Permeability is an important measure of the exchange function of microvessels, but until now, there has been a lack of physiologically-relevant in vitro microvessel models that allow an easy assessment of permeability properties of the microvessel wall. In our latest episode, Associate Editor Amanda LeBlanc (University of Louisville) interviews lead author Ping He (Penn State University) and expert Robert Hester (University of Mississippi Medical Center) about the latest research study by Gao et al., published in the AJP-Heart and Circ Call for Papers on Deconstructing Organs: Single-Cell Analyses, Decellularized Organs, Organoids, and Organ-on-a-Chip Models. Dr. He and colleagues developed a novel microvessel-on-a-chip model which allows endothelial cells to grow under continuous flow, simulating the in vivo environment, while also allowing for the assessment barrier function of the microvessel wall. The in vitro microvessel model Gao et al. developed features layers of glycocalyx and endothelium, and as Dr. He points out, endothelial junctions and glycocalyx are key components contributing to microvessel barrier function and acute inflammatory responses observed in in vivo models. Listen as we discuss the future directions of this model in both acute and chronic conditions, disease states and future molecular studies.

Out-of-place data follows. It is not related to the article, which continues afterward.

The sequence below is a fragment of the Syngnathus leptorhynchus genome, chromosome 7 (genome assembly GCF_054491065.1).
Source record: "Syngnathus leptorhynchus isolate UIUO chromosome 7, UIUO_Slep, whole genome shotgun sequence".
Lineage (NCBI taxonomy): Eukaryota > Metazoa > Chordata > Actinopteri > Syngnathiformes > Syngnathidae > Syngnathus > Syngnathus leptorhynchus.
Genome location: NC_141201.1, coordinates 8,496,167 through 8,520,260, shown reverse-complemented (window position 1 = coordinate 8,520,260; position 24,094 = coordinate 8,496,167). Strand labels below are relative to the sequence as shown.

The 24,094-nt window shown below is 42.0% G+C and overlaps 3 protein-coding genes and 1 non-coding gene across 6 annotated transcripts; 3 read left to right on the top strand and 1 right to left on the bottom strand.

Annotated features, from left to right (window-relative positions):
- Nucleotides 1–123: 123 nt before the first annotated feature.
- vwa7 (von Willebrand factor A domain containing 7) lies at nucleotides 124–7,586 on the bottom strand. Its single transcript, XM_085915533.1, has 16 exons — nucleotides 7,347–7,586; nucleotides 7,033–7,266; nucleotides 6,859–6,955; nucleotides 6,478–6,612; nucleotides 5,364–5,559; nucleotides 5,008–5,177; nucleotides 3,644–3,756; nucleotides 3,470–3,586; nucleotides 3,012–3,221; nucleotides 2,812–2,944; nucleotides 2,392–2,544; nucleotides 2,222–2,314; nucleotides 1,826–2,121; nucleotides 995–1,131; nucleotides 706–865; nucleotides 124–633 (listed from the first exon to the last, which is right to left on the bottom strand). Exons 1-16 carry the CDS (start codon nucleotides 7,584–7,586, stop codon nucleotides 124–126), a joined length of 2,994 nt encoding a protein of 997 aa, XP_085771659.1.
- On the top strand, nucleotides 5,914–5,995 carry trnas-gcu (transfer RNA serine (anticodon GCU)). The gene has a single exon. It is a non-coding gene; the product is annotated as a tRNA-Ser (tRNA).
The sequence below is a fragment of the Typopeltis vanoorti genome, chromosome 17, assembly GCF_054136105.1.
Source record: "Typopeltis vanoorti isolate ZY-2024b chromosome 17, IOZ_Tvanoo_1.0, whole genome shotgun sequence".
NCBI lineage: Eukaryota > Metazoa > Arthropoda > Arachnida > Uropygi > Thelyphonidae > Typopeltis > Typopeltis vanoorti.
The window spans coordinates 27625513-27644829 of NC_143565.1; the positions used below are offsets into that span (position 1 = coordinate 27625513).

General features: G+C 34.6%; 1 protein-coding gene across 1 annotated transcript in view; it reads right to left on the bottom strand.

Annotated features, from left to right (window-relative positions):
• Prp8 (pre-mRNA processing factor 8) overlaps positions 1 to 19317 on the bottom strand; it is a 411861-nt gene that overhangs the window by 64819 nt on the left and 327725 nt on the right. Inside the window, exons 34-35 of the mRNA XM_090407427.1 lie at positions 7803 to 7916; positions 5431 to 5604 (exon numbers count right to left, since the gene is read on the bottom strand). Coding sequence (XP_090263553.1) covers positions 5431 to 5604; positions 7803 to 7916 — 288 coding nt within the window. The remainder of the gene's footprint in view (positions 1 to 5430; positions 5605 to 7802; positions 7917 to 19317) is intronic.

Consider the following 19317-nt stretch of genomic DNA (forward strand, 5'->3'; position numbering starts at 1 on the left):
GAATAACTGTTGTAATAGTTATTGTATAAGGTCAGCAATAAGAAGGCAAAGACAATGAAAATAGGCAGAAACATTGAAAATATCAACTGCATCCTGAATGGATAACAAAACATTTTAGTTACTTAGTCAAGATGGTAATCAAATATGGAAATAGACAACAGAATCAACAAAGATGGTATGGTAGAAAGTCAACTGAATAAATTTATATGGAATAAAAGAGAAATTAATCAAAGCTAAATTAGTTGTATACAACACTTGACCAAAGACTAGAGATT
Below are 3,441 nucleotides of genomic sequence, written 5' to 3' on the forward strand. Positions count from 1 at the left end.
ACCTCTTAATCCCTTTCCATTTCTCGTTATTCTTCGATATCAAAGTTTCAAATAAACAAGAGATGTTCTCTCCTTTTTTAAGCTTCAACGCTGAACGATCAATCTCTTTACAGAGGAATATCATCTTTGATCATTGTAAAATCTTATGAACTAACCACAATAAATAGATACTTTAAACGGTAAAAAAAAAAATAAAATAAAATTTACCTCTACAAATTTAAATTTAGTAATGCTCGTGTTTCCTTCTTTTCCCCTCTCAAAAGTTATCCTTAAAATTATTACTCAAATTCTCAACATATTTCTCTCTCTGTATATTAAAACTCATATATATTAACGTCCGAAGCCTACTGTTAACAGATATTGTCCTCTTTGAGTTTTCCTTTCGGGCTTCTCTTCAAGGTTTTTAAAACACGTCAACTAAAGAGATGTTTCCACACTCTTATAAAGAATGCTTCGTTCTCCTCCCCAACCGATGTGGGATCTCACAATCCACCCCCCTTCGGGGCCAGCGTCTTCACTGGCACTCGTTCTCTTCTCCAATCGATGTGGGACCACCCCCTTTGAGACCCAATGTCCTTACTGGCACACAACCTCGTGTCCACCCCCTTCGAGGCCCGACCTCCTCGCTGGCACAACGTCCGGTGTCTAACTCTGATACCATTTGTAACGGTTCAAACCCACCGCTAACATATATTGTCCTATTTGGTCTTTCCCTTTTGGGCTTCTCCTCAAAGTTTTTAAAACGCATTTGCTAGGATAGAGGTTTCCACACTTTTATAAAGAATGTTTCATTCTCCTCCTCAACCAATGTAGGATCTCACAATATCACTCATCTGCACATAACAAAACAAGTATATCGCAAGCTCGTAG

Feng Gao, Haoyu Sun, Xiang Li, Pingnian He Leveraging avidin/biotin interaction to quantify permeability of microvessels-on-a-chip Am J Physiol Heart Circ Physiol, published December 13, 2021.